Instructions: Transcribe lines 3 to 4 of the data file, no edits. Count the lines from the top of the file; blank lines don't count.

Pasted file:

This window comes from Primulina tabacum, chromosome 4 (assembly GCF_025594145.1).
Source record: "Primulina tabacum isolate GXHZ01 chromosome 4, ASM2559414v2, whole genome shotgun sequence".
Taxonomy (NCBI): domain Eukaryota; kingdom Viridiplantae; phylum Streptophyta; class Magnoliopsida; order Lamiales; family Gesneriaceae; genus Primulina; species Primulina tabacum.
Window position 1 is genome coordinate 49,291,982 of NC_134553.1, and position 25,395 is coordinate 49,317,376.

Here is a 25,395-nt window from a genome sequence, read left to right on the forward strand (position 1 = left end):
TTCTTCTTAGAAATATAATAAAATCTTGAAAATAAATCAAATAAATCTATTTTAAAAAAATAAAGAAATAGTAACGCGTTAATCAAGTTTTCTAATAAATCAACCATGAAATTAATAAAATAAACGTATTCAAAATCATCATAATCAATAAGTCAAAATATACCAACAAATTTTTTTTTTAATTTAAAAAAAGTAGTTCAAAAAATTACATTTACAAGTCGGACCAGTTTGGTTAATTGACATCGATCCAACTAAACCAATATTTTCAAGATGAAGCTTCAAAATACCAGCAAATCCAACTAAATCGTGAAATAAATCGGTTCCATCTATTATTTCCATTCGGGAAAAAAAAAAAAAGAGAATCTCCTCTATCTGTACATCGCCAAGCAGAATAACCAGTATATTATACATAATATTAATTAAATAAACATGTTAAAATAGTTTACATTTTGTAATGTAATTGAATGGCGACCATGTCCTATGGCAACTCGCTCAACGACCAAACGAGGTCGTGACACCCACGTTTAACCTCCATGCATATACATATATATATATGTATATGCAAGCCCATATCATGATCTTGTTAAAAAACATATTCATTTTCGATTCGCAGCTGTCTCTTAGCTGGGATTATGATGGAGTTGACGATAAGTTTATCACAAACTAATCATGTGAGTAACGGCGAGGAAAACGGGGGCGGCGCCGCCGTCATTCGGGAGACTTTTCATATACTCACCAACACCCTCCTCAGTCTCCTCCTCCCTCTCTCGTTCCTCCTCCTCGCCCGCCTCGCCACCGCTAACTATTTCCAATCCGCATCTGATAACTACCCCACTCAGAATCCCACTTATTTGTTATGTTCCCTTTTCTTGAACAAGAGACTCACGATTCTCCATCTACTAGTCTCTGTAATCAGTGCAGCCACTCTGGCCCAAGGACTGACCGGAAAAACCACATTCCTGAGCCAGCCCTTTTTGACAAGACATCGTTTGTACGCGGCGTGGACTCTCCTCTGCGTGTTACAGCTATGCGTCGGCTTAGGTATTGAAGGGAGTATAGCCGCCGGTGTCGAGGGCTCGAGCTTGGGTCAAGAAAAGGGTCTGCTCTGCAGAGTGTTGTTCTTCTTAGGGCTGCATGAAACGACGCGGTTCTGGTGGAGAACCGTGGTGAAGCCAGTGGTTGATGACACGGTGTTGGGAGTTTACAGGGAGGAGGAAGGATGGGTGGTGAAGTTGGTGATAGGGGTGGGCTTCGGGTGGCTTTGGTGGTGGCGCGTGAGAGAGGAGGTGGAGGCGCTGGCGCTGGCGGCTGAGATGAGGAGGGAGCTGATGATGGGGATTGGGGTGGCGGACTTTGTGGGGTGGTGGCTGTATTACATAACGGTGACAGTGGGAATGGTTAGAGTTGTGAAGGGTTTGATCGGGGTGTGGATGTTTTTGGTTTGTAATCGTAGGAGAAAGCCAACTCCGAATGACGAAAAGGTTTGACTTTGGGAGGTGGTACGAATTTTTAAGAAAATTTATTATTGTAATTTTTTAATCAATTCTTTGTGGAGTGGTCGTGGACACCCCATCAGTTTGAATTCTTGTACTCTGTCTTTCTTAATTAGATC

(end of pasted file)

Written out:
Taxonomy (NCBI): domain Eukaryota; kingdom Viridiplantae; phylum Streptophyta; class Magnoliopsida; order Lamiales; family Gesneriaceae; genus Primulina; species Primulina tabacum.
Window position 1 is genome coordinate 49,291,982 of NC_134553.1, and position 25,395 is coordinate 49,317,376.